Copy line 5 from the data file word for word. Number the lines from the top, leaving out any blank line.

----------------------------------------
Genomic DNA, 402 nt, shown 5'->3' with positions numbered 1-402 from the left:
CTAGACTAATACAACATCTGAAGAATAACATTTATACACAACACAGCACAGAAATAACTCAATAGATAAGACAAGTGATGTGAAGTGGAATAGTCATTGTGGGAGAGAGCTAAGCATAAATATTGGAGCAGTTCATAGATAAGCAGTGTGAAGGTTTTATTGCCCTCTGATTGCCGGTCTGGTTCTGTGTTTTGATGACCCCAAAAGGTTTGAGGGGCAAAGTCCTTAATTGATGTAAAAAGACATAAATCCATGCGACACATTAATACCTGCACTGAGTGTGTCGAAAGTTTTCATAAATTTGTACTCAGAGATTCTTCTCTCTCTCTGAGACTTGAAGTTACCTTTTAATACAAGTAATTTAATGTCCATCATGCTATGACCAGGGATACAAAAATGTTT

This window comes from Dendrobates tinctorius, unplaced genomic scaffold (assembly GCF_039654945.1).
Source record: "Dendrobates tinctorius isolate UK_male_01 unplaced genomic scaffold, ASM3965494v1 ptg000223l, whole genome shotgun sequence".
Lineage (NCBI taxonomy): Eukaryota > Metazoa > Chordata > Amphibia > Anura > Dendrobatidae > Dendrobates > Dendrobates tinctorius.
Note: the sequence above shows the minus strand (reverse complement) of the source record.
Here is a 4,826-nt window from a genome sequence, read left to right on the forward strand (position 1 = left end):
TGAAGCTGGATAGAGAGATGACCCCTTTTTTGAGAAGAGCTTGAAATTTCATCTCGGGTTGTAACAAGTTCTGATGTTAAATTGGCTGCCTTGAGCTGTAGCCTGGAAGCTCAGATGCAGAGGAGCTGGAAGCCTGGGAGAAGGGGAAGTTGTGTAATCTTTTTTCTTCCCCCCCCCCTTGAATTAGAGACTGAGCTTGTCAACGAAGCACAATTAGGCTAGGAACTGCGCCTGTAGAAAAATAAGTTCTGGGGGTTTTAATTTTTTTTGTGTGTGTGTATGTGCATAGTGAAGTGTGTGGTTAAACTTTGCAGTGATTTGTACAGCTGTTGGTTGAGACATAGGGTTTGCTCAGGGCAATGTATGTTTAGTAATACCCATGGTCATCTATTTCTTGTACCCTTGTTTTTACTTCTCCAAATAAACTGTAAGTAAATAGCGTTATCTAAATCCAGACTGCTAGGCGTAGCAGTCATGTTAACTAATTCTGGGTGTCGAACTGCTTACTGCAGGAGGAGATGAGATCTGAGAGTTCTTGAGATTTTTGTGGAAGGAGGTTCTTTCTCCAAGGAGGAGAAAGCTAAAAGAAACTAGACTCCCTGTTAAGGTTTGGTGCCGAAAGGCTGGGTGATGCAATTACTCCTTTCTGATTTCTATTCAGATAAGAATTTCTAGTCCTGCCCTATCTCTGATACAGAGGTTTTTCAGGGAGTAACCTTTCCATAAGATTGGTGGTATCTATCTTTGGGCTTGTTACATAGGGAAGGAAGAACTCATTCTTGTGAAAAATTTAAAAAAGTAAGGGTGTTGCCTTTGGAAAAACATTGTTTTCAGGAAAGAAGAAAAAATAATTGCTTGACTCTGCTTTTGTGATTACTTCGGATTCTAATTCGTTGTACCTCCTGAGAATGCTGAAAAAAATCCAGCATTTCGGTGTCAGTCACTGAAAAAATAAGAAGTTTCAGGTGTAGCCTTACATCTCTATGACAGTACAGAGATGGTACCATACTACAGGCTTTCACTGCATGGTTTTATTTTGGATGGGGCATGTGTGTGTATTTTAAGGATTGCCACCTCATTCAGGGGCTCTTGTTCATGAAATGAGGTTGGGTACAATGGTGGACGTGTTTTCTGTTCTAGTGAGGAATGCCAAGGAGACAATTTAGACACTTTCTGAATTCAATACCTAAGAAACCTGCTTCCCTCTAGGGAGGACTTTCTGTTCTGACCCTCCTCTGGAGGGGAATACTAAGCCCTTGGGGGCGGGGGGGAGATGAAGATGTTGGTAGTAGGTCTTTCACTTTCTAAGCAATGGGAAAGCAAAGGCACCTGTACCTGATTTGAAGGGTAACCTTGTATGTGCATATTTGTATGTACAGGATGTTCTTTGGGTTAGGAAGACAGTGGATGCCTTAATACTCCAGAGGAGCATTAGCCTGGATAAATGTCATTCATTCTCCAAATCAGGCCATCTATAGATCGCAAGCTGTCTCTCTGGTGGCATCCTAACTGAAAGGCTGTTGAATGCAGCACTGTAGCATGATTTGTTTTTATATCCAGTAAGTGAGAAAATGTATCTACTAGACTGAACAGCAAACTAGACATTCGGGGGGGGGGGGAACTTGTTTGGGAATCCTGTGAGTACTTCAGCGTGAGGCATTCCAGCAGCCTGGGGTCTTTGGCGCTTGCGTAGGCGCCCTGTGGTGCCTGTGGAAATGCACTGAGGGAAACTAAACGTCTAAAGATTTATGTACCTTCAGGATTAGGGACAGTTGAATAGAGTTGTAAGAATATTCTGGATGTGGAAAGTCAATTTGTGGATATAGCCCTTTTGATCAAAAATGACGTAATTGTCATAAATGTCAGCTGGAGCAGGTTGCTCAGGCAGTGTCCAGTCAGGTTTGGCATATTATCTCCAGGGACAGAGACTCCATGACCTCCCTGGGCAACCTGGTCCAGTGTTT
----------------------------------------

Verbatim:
Lineage (NCBI taxonomy): Eukaryota > Metazoa > Chordata > Amphibia > Anura > Dendrobatidae > Dendrobates > Dendrobates tinctorius.